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It’s early, but the Cavaliers are making Kevin Love an offensive focal point

How long will this last?

NBA: Orlando Magic at Cleveland Cavaliers Ken Blaze-USA TODAY Sports

Regardless of how the Cleveland Cavaliers have performed over the last two seasons, Kevin Love has always been under the microscope. His sacrifices for the good of the team never seem to get the recognition you’d expect. But if the early returns from this season are any indication, the load he is carrying will gain attention for much better reasons.

It is clear that Love is a different player physically this year. He is moving around the court with much more ease than in the past. His upper body strength is also clearly improved. Heading into last season he wasn’t able to work on his upper body strength post shoulder surgery, while this year he’s added mass and strength. When you combine that mobility with a better understanding of his role, you begin to see the signs of a far more dangerous weapon for the Cavaliers.

Love’s usage rate is up to 29.2, which is similar to the 28.8 he posted in his final year in Minnesota. There are a combination of factors that have lead to this increase. With the starters, Love’s usage rate balloons to 32.5 (per NBAwowy). 44.9 percent of his shots are coming from beyond the arc (career high), while taking it stronger to the basket and drawing free throws at a career best rate of 48.9. The increase in three point and free throw rate have helped make up for his poor shooting percentages early on. He has a 52.5 true shooting percentage, despite shooting well below his career averages from three and the floor.

He is also being used a lot with the second unit in lineups without a point guard. The absence of an established backup point guard means that the Cavs need somebody to initiate offense when Kyrie Irving and LeBron James are off the court. Early on it looks as though Love will get some time as the offensive hub.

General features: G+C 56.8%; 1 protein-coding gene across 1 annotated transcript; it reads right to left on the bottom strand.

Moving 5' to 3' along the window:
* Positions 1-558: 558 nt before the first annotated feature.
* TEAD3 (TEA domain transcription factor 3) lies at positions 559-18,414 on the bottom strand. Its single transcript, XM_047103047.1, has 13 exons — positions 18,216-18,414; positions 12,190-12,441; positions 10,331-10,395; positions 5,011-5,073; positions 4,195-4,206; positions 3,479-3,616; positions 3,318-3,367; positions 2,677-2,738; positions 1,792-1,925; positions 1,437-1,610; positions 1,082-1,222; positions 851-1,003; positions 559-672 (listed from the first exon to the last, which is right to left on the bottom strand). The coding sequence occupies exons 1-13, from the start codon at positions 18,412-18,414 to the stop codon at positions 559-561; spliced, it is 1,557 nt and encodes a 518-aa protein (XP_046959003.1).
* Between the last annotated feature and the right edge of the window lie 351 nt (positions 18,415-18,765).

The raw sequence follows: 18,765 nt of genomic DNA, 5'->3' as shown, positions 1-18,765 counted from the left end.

This is all a small sample size, of course, and it’s possible his touches will go down once he is shooting it better and the team doesn’t feel the same need to get him going. But an increased in role for Love is a positive thing for Cleveland.

Keeping LeBron fresh is obviously a priority for the Cavs, who have shown the regular season is relatively meaningless. Between the blossoming Irving and a more assertive Love, James can probe through the game and just let the plays come to him. His basketball IQ is out of this world and allowing him to just sit back and make the right play, rather than relying on him can allow him to be dangerous while also preserving him. James is assisting 40% of his teammates’ baskets when the starters are on the court, while his usage rate is down to a career low 25.8.

The switch to the postseason usage of LeBron isn’t a tough adjustment to make. The Cavs have proven they know how to win and the trust the team has earned from LeBron is what makes this redistribution of usage possible. Allowing James to play off ball will help him increase his shooting percentage, and by calling more plays designed to get Irving and Love looks it helps maximize their abilities.

A reduced load, plus more efficiency can allow James to preserve himself as well as still contend for another MVP. As long as he’s in uniform, James will be the heart of the team. He’s the motor that makes the machine run, that doesn’t mean that he has to carry the same offensive load as he always has. Reestablishing Love as an All Star is good for both he and the team. They may even find another offensive gear beyond what they’ve had in the past along the way.